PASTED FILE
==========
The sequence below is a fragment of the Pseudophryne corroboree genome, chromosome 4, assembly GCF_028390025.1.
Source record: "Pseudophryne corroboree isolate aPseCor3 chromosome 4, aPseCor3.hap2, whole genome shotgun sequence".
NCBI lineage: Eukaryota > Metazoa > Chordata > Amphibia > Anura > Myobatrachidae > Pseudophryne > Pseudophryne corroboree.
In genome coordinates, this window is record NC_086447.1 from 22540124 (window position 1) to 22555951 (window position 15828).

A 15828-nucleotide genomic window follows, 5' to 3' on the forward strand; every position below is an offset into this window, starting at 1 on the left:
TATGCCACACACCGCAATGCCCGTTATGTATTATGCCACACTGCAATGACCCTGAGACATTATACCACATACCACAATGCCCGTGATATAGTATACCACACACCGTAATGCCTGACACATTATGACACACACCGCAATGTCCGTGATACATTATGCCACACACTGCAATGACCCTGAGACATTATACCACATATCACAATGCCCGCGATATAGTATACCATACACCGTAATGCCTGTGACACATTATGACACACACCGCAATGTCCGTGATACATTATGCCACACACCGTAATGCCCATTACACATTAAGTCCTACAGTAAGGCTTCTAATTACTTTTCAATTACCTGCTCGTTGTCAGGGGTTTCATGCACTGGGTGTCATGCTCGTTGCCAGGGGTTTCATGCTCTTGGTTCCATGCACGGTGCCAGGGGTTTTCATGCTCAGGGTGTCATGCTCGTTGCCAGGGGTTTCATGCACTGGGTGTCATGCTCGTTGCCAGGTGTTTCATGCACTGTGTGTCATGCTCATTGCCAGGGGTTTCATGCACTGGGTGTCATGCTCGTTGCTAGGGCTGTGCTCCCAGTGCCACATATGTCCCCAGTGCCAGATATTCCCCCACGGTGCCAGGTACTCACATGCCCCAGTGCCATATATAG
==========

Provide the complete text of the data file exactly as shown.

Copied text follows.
The sequence below is a fragment of the Pseudophryne corroboree genome, chromosome 4, assembly GCF_028390025.1.
Source record: "Pseudophryne corroboree isolate aPseCor3 chromosome 4, aPseCor3.hap2, whole genome shotgun sequence".
NCBI lineage: Eukaryota > Metazoa > Chordata > Amphibia > Anura > Myobatrachidae > Pseudophryne > Pseudophryne corroboree.
In genome coordinates, this window is record NC_086447.1 from 22540124 (window position 1) to 22555951 (window position 15828).

A 15828-nucleotide genomic window follows, 5' to 3' on the forward strand; every position below is an offset into this window, starting at 1 on the left:
TATGCCACACACCGCAATGCCCGTTATGTATTATGCCACACTGCAATGACCCTGAGACATTATACCACATACCACAATGCCCGTGATATAGTATACCACACACCGTAATGCCTGACACATTATGACACACACCGCAATGTCCGTGATACATTATGCCACACACTGCAATGACCCTGAGACATTATACCACATATCACAATGCCCGCGATATAGTATACCATACACCGTAATGCCTGTGACACATTATGACACACACCGCAATGTCCGTGATACATTATGCCACACACCGTAATGCCCATTACACATTAAGTCCTACAGTAAGGCTTCTAATTACTTTTCAATTACCTGCTCGTTGTCAGGGGTTTCATGCACTGGGTGTCATGCTCGTTGCCAGGGGTTTCATGCTCTTGGTTCCATGCACGGTGCCAGGGGTTTTCATGCTCAGGGTGTCATGCTCGTTGCCAGGGGTTTCATGCACTGGGTGTCATGCTCGTTGCCAGGTGTTTCATGCACTGTGTGTCATGCTCATTGCCAGGGGTTTCATGCACTGGGTGTCATGCTCGTTGCTAGGGCTGTGCTCCCAGTGCCACATATGTCCCCAGTGCCAGATATTCCCCCACGGTGCCAGGTACTCACATGCCCCAGTGCCATATATAG